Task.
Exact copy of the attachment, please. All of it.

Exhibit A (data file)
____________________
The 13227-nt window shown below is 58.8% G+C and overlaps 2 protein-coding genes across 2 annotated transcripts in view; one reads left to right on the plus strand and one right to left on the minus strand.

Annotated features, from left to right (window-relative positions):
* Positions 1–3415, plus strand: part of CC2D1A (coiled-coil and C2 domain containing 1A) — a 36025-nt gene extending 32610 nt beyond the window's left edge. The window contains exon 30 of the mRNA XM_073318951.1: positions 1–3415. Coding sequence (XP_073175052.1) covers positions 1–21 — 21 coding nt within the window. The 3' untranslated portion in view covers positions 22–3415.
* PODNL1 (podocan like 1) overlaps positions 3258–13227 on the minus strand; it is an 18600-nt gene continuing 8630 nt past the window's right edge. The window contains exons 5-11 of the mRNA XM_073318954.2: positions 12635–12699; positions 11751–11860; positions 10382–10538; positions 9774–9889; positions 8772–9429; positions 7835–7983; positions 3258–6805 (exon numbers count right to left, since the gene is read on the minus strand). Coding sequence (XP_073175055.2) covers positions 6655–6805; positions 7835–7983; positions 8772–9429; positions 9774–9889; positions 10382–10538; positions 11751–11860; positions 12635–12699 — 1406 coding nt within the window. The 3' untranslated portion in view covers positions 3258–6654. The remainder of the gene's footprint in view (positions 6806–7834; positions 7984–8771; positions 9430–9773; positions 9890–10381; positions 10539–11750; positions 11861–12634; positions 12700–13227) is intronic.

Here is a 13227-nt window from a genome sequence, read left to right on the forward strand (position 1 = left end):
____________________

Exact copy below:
The 13227-nt window shown below is 58.8% G+C and overlaps 2 protein-coding genes across 2 annotated transcripts in view; one reads left to right on the plus strand and one right to left on the minus strand.

Annotated features, from left to right (window-relative positions):
* Positions 1–3415, plus strand: part of CC2D1A (coiled-coil and C2 domain containing 1A) — a 36025-nt gene extending 32610 nt beyond the window's left edge. The window contains exon 30 of the mRNA XM_073318951.1: positions 1–3415. Coding sequence (XP_073175052.1) covers positions 1–21 — 21 coding nt within the window. The 3' untranslated portion in view covers positions 22–3415.
* PODNL1 (podocan like 1) overlaps positions 3258–13227 on the minus strand; it is an 18600-nt gene continuing 8630 nt past the window's right edge. The window contains exons 5-11 of the mRNA XM_073318954.2: positions 12635–12699; positions 11751–11860; positions 10382–10538; positions 9774–9889; positions 8772–9429; positions 7835–7983; positions 3258–6805 (exon numbers count right to left, since the gene is read on the minus strand). Coding sequence (XP_073175055.2) covers positions 6655–6805; positions 7835–7983; positions 8772–9429; positions 9774–9889; positions 10382–10538; positions 11751–11860; positions 12635–12699 — 1406 coding nt within the window. The 3' untranslated portion in view covers positions 3258–6654. The remainder of the gene's footprint in view (positions 6806–7834; positions 7984–8771; positions 9430–9773; positions 9890–10381; positions 10539–11750; positions 11861–12634; positions 12700–13227) is intronic.

Here is a 13227-nt window from a genome sequence, read left to right on the forward strand (position 1 = left end):